Doing Well by Doing Good – Profit & Fulfillment in Fundraising

Imagine getting a check from a client – a substantial check that truly signals you're a topflight copywriter.

Now imagine how you would feel knowing that you've also earned 20 … 40 … 100 times that amount for an organization that does work you believe in.

You (and your words) can do that … when you write for the fundraising market.

The fundraising market is not much different from "sales" markets. But there are a few crucial differences. And understanding them can help you make big money for your nonprofit clients (and yourself).

We asked two acknowledged masters in fundraising – Jerry Huntsinger and Kimberly Seville – to reveal a few of their secrets. Some of the following advice comes from Kimberly's presentation at this year's FastTrack to Success Bootcamp … and some comes from two articles that Jerry wrote for "Fundraising Success Magazine" (www.fundraisingsuccessmag.com).

Secret #1: You're Not Selling a Product

The biggest difference between a traditional sales letter and a fundraising letter is that you aren't selling a product. You're selling an idea.

But this doesn't mean your potential donor doesn't get any benefit from what you're selling. She does. You have to sell her on the idea that when she donates money, she will benefit from it in some very real and important way. And to find those benefits, you'll have to dig deeply into her core complex.

Most of her benefits will be intangible. But they will satisfy deep emotional needs that cannot be fulfilled by a product.

Secret # 2: Get Your Donor Involved

You've received many appeals from nonprofits that enclose mini-gifts (address labels, for example). And from your personal experience, you know that this can be very effective in getting a prospective donor involved from the start.

As Jerry puts it, "As her hands are ripping the envelope open and unfolding the contents, if she sees something inside that further titillates her – if there's something inside she can feel with her fingers and turn over and look at – then you've got her attention."

But you don't have to use a gift as a motivator … which is good, since many nonprofits hate doing that.

Instead, use an involvement device that gets her hooked on the cause. Kimberly used a very successful one in an appeal from Christopher Reeve to support spinal injury research.

When she interviewed Reeve, he told her how cards that he got from around the world buoyed his spirits. So in the appeal, she enclosed a card the reader could fill out and send – through the nonprofit – to a spinal injury victim. As you can imagine, it was very effective.

Secret #3: Your Reader Is Always Concerned With "WIIFM."

"What's in it for me?" (WIIFM) This may seem out of place when we're talking about asking someone to donate money to a worthy cause. But it's still your strongest motivator.

No matter what kind of sales copy you're writing, your reader is always going to be most concerned with WIIFM. And your prospective donor is no different.

  • If you ask him to donate his time, he will feel needed.
  • If you ask him to become a member of your organization, he will feel wanted.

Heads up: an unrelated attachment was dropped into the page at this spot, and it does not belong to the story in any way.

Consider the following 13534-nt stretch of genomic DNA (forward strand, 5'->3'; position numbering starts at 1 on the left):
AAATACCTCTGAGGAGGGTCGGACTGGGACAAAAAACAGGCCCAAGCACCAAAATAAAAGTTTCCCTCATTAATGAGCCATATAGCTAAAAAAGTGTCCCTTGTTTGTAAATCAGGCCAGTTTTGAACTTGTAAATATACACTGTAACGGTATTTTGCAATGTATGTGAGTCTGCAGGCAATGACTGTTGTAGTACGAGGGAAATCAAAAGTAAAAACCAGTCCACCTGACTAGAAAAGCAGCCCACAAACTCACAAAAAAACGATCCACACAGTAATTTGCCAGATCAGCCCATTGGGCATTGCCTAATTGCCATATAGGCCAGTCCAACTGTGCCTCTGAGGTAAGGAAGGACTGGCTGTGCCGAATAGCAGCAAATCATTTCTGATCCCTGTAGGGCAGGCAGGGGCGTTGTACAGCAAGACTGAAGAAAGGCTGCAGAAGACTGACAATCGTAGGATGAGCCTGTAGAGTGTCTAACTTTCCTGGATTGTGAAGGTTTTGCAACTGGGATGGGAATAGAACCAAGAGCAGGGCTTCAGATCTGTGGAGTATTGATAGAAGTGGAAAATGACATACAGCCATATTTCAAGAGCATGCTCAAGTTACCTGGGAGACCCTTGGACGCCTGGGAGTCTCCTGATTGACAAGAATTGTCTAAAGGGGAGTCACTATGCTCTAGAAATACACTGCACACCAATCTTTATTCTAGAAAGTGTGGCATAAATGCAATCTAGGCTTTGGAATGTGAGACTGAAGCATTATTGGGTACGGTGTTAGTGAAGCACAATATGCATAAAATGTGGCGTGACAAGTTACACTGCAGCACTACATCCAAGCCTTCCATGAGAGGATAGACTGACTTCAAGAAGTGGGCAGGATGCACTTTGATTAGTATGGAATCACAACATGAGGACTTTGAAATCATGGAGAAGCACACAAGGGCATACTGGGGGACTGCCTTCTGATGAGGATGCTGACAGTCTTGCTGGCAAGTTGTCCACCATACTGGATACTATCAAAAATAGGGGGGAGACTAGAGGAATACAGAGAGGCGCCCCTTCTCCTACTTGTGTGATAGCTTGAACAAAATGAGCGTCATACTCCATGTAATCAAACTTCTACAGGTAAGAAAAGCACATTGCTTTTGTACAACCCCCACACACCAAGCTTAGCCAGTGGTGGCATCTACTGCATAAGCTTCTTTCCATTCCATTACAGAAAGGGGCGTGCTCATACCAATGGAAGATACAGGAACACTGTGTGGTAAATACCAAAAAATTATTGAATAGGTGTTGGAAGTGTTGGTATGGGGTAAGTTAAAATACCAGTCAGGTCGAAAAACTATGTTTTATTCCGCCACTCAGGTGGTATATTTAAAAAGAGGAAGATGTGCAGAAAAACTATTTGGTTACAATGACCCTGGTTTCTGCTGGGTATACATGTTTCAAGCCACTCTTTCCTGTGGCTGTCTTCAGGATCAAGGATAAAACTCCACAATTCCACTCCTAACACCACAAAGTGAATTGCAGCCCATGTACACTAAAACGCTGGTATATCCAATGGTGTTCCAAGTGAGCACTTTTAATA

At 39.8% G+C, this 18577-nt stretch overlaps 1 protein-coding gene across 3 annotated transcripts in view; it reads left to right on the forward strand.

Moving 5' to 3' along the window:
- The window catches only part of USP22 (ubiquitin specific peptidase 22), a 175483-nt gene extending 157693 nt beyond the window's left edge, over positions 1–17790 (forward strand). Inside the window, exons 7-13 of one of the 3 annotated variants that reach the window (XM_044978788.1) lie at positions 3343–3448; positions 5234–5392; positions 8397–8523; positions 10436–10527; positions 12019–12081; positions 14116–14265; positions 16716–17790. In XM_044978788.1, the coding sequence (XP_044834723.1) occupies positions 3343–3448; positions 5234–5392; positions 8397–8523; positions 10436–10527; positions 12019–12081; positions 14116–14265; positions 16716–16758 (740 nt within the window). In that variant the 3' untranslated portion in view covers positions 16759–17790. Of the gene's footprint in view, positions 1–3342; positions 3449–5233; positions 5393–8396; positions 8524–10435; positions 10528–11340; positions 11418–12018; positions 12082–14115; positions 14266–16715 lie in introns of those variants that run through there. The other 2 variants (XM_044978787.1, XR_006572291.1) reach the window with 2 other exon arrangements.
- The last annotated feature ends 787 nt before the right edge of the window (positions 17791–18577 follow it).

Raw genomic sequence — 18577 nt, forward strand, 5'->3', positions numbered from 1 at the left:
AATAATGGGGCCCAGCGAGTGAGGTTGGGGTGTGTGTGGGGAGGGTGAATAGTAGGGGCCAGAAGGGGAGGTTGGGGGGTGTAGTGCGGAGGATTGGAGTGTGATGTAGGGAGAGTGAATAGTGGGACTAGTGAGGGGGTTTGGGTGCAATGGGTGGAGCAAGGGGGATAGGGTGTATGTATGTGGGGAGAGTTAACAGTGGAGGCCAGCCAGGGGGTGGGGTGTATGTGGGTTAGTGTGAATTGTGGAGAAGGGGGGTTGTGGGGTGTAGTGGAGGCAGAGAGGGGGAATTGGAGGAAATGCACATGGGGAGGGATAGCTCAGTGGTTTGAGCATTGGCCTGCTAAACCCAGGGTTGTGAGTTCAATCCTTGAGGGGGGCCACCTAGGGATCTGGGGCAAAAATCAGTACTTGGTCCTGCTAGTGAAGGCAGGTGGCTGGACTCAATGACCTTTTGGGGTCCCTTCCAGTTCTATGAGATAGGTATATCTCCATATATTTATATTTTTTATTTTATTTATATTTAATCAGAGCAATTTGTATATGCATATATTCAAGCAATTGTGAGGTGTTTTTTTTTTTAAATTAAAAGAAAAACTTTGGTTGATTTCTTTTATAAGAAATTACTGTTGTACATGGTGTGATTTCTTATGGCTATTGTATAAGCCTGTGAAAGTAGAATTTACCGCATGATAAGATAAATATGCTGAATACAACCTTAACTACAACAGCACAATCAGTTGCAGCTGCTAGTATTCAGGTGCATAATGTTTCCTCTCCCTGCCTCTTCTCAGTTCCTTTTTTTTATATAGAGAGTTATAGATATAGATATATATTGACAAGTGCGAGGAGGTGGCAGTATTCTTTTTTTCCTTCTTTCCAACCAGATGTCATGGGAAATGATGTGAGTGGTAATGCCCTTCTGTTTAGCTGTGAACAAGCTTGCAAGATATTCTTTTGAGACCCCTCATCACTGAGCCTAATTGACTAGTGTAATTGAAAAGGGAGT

• If you ask him to join an exclusive group of donors, he will feel privileged.
  • If you tell him that he can help solve a problem with his gift of money, he will feel important.

The trick is to say these things in a way that touches him personally and deeply.

Secret #4: It's Not About the Writing

Not entirely. Like any sales letter, a fundraising appeal is about the ENTIRE PACKAGE – from the envelope to the order device. But when you're dealing with donors, you're trying to convince people who are a bit out of the ordinary. So you have to do some things a little differently.

For instance, 90% of all direct-mail recipients read the P.S. first. So you seldom give the price of a product in the P.S., because you don't want to give your prospect "sticker shock."

But Jerry recommends doing just that in the P.S. of a fundraising appeal. "Tell the reader exactly what to do, how much to give, and how to use the reply device."

His example: "P.S. Enclosed is your World Hunger Day reply card. Please check the $10 gift box and fill in the blank line if you wish to give an additional amount. Then mail the reply card back to me – before March 20 – in the postage-paid envelope I am providing for you. And thanks so much!"

Writing for the fundraising market is not for everyone. But if you learn the secrets Jerry and Kimberly have used to raise tens of millions of dollars in donations, you may find it to be your most enjoyable … and profitable … copywriting niche.

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Published: October 25, 2004

1 Response to “Doing Well by Doing Good - Profit & Fulfillment in Fundraising”

  1. I believe I've found the avenue which will allow me to represent companies that believe as I do - that the earth needs to be carefully attended to, that serious action needs to be taken by all of humanity, to save it from extinction. I am "applying" to any non-profit org. that needs the assistance of a veteran copywriter...Obviously I am an idealist in search of a more productive, satisfying income.

    Guest (Neill)November 24, 2015 at 7:18 pm


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